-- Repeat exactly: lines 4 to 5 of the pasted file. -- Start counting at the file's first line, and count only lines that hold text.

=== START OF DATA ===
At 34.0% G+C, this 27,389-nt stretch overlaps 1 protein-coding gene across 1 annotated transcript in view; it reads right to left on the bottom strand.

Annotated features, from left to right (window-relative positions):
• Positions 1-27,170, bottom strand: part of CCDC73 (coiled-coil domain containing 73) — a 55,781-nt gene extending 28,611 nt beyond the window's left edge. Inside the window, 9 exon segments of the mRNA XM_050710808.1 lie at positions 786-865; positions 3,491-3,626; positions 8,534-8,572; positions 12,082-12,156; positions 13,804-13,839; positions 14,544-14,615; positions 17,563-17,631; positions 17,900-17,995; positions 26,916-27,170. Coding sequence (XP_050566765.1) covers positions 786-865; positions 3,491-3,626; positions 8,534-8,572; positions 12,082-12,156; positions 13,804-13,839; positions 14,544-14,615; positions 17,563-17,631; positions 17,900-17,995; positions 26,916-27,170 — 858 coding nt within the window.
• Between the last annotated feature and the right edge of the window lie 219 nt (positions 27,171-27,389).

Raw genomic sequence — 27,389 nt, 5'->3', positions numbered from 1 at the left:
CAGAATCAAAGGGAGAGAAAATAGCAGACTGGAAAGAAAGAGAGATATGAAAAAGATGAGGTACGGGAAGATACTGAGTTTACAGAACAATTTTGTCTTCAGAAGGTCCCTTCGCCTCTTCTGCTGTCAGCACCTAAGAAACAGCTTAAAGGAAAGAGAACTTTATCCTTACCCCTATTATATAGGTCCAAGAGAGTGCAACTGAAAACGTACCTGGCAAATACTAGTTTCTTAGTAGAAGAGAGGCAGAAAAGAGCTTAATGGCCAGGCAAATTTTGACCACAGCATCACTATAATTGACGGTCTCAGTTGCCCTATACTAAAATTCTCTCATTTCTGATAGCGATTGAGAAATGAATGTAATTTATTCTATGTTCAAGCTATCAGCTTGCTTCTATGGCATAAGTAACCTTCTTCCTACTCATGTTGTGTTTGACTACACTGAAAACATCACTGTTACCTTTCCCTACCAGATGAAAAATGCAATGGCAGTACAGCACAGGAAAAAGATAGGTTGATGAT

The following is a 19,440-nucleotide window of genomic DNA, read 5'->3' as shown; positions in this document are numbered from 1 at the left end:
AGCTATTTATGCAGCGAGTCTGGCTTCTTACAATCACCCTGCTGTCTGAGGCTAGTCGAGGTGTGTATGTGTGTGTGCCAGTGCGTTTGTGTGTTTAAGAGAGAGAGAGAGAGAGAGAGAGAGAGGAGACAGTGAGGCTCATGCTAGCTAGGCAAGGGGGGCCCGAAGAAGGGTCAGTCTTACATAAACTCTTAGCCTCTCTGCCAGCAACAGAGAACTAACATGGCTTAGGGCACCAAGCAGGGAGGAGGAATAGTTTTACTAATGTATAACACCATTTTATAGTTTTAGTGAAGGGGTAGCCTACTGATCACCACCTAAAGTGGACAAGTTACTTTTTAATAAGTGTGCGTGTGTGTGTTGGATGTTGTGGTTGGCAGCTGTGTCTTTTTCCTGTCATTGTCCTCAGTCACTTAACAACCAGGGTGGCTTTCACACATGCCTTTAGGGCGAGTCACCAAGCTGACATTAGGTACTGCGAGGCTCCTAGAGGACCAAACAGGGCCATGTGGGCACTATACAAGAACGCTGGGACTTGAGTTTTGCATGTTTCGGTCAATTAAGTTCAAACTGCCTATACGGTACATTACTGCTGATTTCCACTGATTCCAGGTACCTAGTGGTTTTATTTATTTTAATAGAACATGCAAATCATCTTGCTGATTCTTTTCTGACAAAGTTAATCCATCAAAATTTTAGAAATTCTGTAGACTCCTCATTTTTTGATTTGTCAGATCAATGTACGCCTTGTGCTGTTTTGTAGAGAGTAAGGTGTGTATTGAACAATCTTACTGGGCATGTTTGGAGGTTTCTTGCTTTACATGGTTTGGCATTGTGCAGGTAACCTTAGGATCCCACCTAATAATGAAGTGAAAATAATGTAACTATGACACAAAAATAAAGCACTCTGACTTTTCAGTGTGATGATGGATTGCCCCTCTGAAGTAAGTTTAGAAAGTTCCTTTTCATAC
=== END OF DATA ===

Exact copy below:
• Between the last annotated feature and the right edge of the window lie 219 nt (positions 27,171-27,389).

Raw genomic sequence — 27,389 nt, 5'->3', positions numbered from 1 at the left: